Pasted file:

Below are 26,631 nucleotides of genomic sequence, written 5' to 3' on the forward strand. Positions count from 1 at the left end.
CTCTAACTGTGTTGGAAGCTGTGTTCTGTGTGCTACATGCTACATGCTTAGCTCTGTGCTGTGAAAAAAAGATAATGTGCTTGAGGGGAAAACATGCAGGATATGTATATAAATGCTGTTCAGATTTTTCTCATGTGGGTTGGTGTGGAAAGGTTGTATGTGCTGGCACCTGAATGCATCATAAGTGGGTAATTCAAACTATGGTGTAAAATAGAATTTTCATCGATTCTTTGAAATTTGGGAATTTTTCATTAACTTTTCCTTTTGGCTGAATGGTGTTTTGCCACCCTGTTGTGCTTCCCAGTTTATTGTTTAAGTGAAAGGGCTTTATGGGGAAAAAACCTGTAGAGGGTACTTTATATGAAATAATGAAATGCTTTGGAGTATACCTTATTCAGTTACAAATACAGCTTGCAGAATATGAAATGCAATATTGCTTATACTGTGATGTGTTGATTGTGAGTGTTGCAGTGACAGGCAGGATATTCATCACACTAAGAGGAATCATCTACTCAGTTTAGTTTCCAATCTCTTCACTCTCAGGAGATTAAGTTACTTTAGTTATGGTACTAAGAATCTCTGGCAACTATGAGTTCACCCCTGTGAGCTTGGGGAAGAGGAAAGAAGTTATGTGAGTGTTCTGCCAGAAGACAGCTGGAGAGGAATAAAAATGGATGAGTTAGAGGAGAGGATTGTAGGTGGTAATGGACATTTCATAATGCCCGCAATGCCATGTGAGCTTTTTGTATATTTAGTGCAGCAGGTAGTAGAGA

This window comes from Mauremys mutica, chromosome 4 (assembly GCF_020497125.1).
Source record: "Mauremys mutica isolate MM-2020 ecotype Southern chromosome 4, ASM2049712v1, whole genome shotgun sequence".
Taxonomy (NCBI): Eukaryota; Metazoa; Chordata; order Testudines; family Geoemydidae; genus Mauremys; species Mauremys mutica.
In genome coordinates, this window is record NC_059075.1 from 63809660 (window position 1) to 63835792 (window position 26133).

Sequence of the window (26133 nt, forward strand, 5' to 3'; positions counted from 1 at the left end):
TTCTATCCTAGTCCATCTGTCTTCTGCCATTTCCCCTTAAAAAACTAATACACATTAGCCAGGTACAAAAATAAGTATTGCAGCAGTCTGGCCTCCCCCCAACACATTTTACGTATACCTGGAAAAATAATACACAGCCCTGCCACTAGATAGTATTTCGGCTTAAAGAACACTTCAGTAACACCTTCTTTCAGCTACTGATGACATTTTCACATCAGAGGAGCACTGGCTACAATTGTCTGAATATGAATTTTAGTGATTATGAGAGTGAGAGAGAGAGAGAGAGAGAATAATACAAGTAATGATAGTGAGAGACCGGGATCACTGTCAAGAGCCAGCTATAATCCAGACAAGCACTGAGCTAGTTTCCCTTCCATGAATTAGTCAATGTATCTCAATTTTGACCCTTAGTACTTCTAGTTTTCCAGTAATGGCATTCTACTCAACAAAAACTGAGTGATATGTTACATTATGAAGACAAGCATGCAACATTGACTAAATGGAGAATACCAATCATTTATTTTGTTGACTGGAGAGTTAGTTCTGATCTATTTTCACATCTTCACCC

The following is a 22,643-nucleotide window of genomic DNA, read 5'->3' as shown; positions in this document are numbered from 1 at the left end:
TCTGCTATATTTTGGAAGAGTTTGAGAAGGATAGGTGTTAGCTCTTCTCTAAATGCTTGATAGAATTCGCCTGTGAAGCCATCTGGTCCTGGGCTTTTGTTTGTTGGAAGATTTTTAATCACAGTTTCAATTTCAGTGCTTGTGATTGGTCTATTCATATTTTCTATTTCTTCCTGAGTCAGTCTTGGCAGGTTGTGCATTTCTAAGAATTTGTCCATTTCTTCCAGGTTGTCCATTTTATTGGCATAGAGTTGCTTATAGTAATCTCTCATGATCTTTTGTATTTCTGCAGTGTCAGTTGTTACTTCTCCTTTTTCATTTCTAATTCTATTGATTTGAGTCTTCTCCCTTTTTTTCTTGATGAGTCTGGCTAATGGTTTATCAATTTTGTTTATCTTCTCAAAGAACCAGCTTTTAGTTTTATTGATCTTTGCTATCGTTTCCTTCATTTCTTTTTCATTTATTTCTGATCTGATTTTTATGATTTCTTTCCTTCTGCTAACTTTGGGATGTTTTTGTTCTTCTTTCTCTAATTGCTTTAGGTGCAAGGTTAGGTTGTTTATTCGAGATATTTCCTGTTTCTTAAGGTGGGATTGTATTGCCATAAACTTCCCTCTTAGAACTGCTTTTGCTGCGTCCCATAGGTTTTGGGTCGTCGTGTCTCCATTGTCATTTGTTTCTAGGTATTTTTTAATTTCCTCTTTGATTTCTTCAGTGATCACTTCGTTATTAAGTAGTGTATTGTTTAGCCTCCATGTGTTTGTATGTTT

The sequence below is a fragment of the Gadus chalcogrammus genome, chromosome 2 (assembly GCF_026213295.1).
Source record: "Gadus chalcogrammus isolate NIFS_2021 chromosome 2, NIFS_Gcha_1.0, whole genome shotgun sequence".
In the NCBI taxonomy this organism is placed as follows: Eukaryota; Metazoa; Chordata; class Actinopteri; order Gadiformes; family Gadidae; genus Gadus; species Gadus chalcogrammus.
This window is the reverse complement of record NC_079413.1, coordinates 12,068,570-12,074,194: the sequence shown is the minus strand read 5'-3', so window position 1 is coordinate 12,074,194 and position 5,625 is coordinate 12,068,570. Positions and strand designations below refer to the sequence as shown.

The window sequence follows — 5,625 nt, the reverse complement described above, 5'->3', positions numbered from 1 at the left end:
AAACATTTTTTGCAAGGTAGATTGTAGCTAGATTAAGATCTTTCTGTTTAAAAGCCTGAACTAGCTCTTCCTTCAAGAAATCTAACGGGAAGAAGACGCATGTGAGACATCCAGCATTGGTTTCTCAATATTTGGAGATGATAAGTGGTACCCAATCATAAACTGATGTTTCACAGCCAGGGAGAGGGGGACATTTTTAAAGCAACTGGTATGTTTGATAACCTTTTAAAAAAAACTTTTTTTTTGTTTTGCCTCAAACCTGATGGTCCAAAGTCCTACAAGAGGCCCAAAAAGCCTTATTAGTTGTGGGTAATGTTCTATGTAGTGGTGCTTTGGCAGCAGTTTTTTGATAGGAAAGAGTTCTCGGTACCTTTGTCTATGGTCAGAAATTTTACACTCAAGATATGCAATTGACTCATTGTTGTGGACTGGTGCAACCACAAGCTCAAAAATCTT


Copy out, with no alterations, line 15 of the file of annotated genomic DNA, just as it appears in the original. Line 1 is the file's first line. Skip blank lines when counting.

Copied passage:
The window sequence follows — 5,625 nt, the reverse complement described above, 5'->3', positions numbered from 1 at the left end: